THE DIRT DIVA
Trail Runner|Summer 2021
A vibrant and vivacious personality, Catra Corbett is a confident and omnipresent competitor. And she’s running for her life.
Alisha McDarris

CATRA CORBETT IS AN UNSTOPPABLE FORCE IN ULTRARUNNING AND AN UNMISSABLE ICON ON THE TRAIL.

It would be hard to miss her fluorescent and usually matching athletic wear, bright-pink locks twisted into twin buns on the top of her head, tattoos and facial piercings a blur in the California sun as she whisks by you with a smile (and at least one dachshund running alongside).

Catra Corbett turns heads. She’s impossible not to notice at the dozens of ultras or, if you happen to be in the California backcountry, solo trail excursions she runs every year. Now 56, Corbett, of Bishop, California, holds the FKT for a double run of the John Muir Trail: over 400 miles in 12 days 4 hours 57 minutes. Now she runs it nearly every summer, just for fun.

She is the first American woman to run 100 100-mile races. She’s podiumed in 64 ultras across the country, including placing third at the Beyond Limits 72-hour ultra just this April. She’s the only woman to complete the San Diego 100 10 times, and she regularly orchestrates solo hundred-milers just for the heck of it.

And this year, she plans to be the first person to run the Triple Crown of 200s (the Bigfoot, Tahoe and Moab Endurance Runs) three times.

“She is persistent,” says her friend and fellow runner Mike Palmer. “She’s unique in that most of the time she accomplishes what she says she’s going to do no matter how outlandish it may seem to others.”

However, Corbett wasn’t always a picture of such confident, determined energy on the trail. In fact, her running career didn’t start on a high-school track or a college cross-country team. It began in a jail cell.

In The Beginning

At 28, tears stinging her eyes, quaking from fear and cold, Corbett wondered where she had gone wrong. She didn’t deserve to be there behind bars.

It appeared that her high-octane, punk-rock, wild and reckless lifestyle had caught up to her. For years she had managed to maintain what she would later describe as a half-existence, tumbling through life high, drunk or strung out, bouncing from club to club all week long, working at a salon and dancing at a strip club just to afford her drug of choice—meth. At some point, she began selling the drug for more cash and easier access.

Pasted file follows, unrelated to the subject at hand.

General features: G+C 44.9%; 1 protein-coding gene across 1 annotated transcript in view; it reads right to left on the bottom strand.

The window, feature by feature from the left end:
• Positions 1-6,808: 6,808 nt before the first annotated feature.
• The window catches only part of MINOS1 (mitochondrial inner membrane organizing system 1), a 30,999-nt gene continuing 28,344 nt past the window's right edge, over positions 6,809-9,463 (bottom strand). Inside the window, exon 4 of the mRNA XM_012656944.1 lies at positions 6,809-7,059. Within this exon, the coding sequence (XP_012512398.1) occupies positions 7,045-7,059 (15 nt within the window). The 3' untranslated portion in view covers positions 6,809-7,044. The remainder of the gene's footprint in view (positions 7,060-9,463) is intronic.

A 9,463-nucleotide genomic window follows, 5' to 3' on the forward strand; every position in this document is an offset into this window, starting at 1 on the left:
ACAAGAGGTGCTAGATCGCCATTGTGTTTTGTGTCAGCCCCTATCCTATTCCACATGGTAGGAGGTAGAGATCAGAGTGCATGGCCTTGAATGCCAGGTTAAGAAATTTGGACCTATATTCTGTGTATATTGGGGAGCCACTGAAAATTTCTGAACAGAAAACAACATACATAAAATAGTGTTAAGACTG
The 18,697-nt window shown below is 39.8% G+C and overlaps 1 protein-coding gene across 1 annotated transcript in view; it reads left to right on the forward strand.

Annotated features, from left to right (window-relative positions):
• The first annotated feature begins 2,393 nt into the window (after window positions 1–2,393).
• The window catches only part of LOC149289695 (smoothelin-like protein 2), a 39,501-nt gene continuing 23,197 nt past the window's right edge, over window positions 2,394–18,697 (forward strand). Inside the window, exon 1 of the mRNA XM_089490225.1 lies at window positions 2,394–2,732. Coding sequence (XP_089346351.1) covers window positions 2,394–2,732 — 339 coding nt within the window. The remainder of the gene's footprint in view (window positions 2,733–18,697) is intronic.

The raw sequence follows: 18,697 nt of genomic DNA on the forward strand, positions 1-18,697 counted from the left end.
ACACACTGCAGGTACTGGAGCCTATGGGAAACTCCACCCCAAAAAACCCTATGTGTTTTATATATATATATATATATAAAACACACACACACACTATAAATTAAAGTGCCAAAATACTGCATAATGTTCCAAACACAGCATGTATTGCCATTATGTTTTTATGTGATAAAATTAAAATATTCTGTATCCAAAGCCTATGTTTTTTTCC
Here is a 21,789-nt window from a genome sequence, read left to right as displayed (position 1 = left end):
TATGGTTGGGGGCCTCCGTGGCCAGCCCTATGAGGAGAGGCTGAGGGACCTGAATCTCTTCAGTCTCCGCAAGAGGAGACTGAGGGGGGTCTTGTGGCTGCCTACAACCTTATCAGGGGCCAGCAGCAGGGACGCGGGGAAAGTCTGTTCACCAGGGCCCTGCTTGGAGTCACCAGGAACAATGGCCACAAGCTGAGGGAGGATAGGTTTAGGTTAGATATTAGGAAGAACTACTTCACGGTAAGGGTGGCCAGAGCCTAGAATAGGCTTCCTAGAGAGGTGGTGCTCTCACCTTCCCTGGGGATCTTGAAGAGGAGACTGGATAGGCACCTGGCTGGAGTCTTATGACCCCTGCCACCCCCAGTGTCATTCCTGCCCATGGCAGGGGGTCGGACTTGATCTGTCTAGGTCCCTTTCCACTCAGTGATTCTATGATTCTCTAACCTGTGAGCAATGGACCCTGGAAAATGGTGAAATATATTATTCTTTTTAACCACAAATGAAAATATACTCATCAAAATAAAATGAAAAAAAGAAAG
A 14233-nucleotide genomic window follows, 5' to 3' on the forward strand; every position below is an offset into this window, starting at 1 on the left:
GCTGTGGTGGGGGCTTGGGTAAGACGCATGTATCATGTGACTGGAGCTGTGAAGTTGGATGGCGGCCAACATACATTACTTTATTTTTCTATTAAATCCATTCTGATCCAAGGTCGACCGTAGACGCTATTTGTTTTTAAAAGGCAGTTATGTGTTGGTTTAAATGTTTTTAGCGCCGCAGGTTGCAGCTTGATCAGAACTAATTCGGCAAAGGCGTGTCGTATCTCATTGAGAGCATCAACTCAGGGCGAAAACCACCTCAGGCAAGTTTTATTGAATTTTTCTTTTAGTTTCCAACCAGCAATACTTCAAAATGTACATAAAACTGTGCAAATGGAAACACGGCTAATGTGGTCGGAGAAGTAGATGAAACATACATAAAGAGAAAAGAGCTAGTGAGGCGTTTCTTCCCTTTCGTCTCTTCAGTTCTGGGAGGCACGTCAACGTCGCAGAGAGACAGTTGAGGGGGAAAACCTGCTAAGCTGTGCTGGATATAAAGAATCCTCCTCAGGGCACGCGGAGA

For years she survived as that high-functioning addict: she kept her job, spent her nights at goth clubs and concerts, all while maintaining a virtually uninterrupted high. She had friends. Love. Life seemed good.

Until she was arrested for dealing.

Then, terrified at the thought of spending another night— or longer—in a cell, ashamed and broken, she had to decide if this was how she wanted to live. Or die. She didn’t want to die. She didn’t want to spend more nights in more cold, lonely jail cells. So, that night marked the end of life as she knew it.

“I sat there thinking, How did my life get to this point? I knew I wasn’t a bad person and I needed to change, but how?” Corbett asked herself. “I just knew I wanted a better life for myself.”

A Fresh Start

It was her father who had planted the running seed years before with a seemingly innocent plea for his teenage daughter: watch the televised Western States ultramarathon with him in their living room.

She rolled her eyes, as teenagers are wont to do, and wrote off those runners and the whole concept of ultrarunning as crazy. But years later, after her night in jail, after leaving friends and boyfriends behind in the name of a fresh start, and after Corbett’s father had passed away from a heart attack, in 1996, Corbett, then 30, started running.

She didn’t know anything about running but just felt a pull to it. Maybe it was a need to test her limits, maybe it was her father’s exuberant spirit and passion bubbling up within her, maybe it was simply to survive the pain and loneliness she was feeling now that she had left everyone and everything she knew behind. Whatever the motivation, she laced up her shoes and went out the door.

Awkwardly, slowly perhaps, and in nothing more than a pair of cutoff shorts and a black T-shirt, she ran down the block. Around the neighborhood. Found the Mission Peak Trail near her home in the Bay Area. And ran.

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